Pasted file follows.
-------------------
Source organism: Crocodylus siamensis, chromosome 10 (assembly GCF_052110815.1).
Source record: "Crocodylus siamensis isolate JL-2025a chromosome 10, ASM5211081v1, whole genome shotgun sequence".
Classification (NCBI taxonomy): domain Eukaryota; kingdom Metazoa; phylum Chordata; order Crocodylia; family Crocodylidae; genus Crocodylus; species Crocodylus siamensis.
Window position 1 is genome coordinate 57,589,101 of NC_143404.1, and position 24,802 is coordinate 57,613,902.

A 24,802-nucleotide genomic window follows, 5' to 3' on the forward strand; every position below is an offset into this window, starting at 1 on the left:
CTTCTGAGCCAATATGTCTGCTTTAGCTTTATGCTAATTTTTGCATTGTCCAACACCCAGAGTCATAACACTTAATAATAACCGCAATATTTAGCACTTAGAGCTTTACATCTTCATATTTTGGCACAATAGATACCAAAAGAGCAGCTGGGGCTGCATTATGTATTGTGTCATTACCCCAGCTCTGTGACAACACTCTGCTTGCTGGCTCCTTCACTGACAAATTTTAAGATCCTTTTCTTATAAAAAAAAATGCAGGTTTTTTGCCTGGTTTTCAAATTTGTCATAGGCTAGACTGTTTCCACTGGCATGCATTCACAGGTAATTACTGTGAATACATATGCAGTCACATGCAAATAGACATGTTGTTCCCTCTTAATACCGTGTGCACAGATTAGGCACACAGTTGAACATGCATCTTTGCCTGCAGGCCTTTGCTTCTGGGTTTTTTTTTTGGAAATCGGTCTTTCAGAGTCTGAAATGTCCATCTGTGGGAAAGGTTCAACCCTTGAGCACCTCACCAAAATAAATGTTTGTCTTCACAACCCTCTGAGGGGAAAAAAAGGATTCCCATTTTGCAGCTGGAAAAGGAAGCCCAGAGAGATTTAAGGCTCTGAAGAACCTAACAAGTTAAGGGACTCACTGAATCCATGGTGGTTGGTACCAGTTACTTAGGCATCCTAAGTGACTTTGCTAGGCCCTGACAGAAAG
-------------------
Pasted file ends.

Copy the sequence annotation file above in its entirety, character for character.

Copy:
Source organism: Crocodylus siamensis, chromosome 10 (assembly GCF_052110815.1).
Source record: "Crocodylus siamensis isolate JL-2025a chromosome 10, ASM5211081v1, whole genome shotgun sequence".
Classification (NCBI taxonomy): domain Eukaryota; kingdom Metazoa; phylum Chordata; order Crocodylia; family Crocodylidae; genus Crocodylus; species Crocodylus siamensis.
Window position 1 is genome coordinate 57,589,101 of NC_143404.1, and position 24,802 is coordinate 57,613,902.

A 24,802-nucleotide genomic window follows, 5' to 3' on the forward strand; every position below is an offset into this window, starting at 1 on the left:
CTTCTGAGCCAATATGTCTGCTTTAGCTTTATGCTAATTTTTGCATTGTCCAACACCCAGAGTCATAACACTTAATAATAACCGCAATATTTAGCACTTAGAGCTTTACATCTTCATATTTTGGCACAATAGATACCAAAAGAGCAGCTGGGGCTGCATTATGTATTGTGTCATTACCCCAGCTCTGTGACAACACTCTGCTTGCTGGCTCCTTCACTGACAAATTTTAAGATCCTTTTCTTATAAAAAAAAATGCAGGTTTTTTGCCTGGTTTTCAAATTTGTCATAGGCTAGACTGTTTCCACTGGCATGCATTCACAGGTAATTACTGTGAATACATATGCAGTCACATGCAAATAGACATGTTGTTCCCTCTTAATACCGTGTGCACAGATTAGGCACACAGTTGAACATGCATCTTTGCCTGCAGGCCTTTGCTTCTGGGTTTTTTTTTTGGAAATCGGTCTTTCAGAGTCTGAAATGTCCATCTGTGGGAAAGGTTCAACCCTTGAGCACCTCACCAAAATAAATGTTTGTCTTCACAACCCTCTGAGGGGAAAAAAAGGATTCCCATTTTGCAGCTGGAAAAGGAAGCCCAGAGAGATTTAAGGCTCTGAAGAACCTAACAAGTTAAGGGACTCACTGAATCCATGGTGGTTGGTACCAGTTACTTAGGCATCCTAAGTGACTTTGCTAGGCCCTGACAGAAAG